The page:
Lowell, you are a pianist and have therefore played vast amounts of music. If you were to extend your list of fascinations – not necessarily demons – which would these be and why?

LL: You are right that the composers on this album are all, in one way or another, outliers, and that is part of their attraction. There are certainly other composers, more mainstream, who have had an even greater influence on my development as a musician. It was Bach who first made me fall in love with music. I was actually first exposed to Bach’s music through “Switched On Bach,” the synthesized versions by Wendy Carlos that have held up remarkably well, I think. But perhaps the most profound influence on my musical growth was Beethoven. My first composition teacher at Juilliard, David Diamond, had me follow a Beethovenian model of keeping sketchbooks and rigorously working out musical materials. And my piano teacher, Jacob Lateiner, was a Beethoven specialist. It was through working on the Beethoven Sonatas with him that I first fully appreciated the interconnectedness of every element of those scores: that the articulations, dynamics, etc, were inseparable from the musical content and development, and not to be altered at a performer’s whimsy. And then there is Ravel, who set a standard of musical perfection that is something to strive for.

Liszt’s Totentanz

PS: Let’s turn to the macabre part on your album and Liszt’s Totentanz, a work he re-wrote as a solo piece from originally being composed for piano with orchestra.
The work is variations on the gregorian chant Dires Irae (the Day of Wrath), a theme used by many a composer. For instance, it appears in Rachmaninoff’s Paganini Rhapsody where it merges with the original theme. You also wrote a Variations on a theme by Paganini for piano and orchestra along with three piano concertos. What do you win or lose when composing for piano with orchestra compared to piano solo?

LL: Of course, when composing with orchestra one gains all the orchestral colors and an enormous amount of creative flexibility that comes with all those added instruments. And I think there is also a special dynamic in the dialogue between a solo piano and orchestra that creates a unique kind of musical tension that also opens up all kinds of possibilities.

PS: What did Liszt gain in the solo version?

LL: Going from the orchestral version of Totentanz to the solo piano version is a very special case, I think. I think the piece gains a certain kind of austerity in the piano solo version that is entirely appropriate and beneficial. At this point, I prefer the solo version. Liszt made a cut in the coda in the solo version which takes some getting used to one is familiar with the orchestral version. Several pianists have reinstated this cut, transcribing those few measures themselves. I can understand the impulse to do so, but I prefer to leave the work it as Liszt saw fit.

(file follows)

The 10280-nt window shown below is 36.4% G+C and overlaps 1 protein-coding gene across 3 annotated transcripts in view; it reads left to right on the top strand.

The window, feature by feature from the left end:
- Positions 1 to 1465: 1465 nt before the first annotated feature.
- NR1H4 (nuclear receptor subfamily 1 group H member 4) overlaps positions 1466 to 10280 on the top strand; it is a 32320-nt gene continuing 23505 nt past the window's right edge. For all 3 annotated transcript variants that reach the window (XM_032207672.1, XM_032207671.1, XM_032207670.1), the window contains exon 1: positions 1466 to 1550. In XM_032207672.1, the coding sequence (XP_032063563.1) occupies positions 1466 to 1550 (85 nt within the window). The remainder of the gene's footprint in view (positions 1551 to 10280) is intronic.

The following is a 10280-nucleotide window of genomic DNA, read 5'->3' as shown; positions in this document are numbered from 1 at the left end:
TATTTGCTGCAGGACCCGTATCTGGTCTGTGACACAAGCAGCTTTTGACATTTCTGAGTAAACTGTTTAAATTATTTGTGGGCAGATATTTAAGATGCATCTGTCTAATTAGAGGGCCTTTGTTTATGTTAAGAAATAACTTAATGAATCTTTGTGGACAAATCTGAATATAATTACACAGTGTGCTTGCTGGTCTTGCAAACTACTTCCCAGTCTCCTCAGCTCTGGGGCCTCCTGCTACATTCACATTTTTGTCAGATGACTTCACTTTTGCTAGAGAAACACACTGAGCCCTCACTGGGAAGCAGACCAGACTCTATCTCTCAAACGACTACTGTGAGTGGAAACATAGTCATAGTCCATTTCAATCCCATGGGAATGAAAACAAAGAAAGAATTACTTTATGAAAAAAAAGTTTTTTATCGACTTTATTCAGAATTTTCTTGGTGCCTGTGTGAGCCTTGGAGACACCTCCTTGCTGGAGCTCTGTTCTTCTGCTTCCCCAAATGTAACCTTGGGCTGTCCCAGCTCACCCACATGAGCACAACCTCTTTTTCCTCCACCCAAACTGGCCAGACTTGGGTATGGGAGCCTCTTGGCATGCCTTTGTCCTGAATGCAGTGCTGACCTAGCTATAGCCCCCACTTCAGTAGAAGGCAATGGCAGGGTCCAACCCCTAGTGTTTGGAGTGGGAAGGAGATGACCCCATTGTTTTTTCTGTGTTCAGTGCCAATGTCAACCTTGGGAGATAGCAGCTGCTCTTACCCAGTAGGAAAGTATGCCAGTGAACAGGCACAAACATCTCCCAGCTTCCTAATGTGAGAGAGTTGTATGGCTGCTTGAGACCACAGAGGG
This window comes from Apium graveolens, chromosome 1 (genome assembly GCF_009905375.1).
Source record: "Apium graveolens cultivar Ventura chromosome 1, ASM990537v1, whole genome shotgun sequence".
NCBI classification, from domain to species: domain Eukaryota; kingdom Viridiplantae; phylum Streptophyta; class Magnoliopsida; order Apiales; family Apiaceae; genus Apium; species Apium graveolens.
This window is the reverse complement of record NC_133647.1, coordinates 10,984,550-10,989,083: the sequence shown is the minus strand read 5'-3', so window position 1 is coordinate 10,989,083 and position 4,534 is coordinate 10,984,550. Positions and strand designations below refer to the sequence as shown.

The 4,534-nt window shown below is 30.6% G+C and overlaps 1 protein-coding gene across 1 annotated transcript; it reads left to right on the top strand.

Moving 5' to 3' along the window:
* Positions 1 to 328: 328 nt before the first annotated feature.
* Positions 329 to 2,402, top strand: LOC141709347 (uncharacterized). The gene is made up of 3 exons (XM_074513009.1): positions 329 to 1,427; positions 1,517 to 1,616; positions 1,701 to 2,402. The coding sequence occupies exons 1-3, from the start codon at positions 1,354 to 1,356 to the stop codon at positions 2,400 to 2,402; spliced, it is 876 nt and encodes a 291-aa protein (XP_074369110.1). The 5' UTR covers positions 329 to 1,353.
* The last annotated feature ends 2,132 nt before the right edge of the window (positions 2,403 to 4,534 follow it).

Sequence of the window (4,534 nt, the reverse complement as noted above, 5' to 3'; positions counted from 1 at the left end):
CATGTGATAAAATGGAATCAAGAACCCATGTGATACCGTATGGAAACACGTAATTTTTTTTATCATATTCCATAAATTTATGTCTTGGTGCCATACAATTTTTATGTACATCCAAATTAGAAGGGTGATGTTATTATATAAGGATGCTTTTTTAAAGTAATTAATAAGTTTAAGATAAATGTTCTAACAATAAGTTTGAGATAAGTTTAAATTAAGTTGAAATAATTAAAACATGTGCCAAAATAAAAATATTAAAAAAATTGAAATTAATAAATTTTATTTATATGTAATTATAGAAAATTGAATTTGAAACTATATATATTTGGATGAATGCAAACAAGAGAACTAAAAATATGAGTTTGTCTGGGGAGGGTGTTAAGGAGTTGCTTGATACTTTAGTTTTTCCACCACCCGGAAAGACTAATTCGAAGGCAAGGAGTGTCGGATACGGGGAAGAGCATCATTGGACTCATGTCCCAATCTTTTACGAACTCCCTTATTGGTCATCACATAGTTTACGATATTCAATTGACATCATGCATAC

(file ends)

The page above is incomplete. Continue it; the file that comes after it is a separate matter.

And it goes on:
Performing own compositions

PS: It’s a joyous favor being able to talk to a composer who is also the performer and history has given us so much amazing music from creators with this combination of function and skill. On the album you give us two of your own works; the immensely popular Gargoyles Op. 29 and your chosen 10th Nocturne Op. 99 (out of eleven, first Nocturne composed in 1987). This poses the question about person vs. persona. When performing your own repertoire, which works do you choose and – to add an even more pathologic dimension – are you interpreting the work or are you performing/projecting yourself?

LL: The composing and performing are two very different functions that require different focus and utilize different parts of one’s brain and psyche. There is a real danger in performing one’s own works that one thinks one knows them better than one in fact does. The kind of learning that you need to do as a performer is much different from the knowledge and memory you have of a piece from having written it. A very high percentage of the memory needed for performance is muscle memory rather than intellectual memory. And so, when learning one of my own pieces for performance, I have to forget that I wrote it, and approach it as if it had been written by someone else. And that includes studying all the dynamic and expressive markings anew, because one can forget one’s own intentions and get sloppy. And this also brings up what I think is a bit of a cliché, that a composer’s music is a direct reflection of their personality, or a reflection their emotional life at the time of writing the piece. This is simply not true. A composer can write a tragic piece at the happiest point in their life and vice versa. It is often more like acting via music rather than writing an autobiography in music.

A desirable pianistic style

PS: You are one of the few contemporary composers who can out the big names and take place in traditional pianist recital programs worldwide. What makes your music so desirable for pianists? Would you mind if I ask for a pianistic self-analysis?

LL: I’ve always felt that it is important for me, as a composer, to keep in contact with the act of performance. It informs my writing in so many ways, even just experiencing the sheer physical joy of playing certain things. I think keeping awareness of the fact that music is an act of communication in real time is very important, and it is easy to lose track of that when one has one’s head buried in the notes. One aspect of my music that, perhaps, has helped its popularity is that, no matter what is going on harmonically, my music is almost always melodically based. My music mixes tonality (usually not in a traditionally functional sense, though), atonality, octatonic or other synthetic scales, etc., basically anything that I feel fits the material at hand. Some critics have called my music neo-romantic (a label I disagree with) and I think what most of them are reacting to is the fact that it is melodically based. It’s just an element of music that I find has to be there to keep my own interest.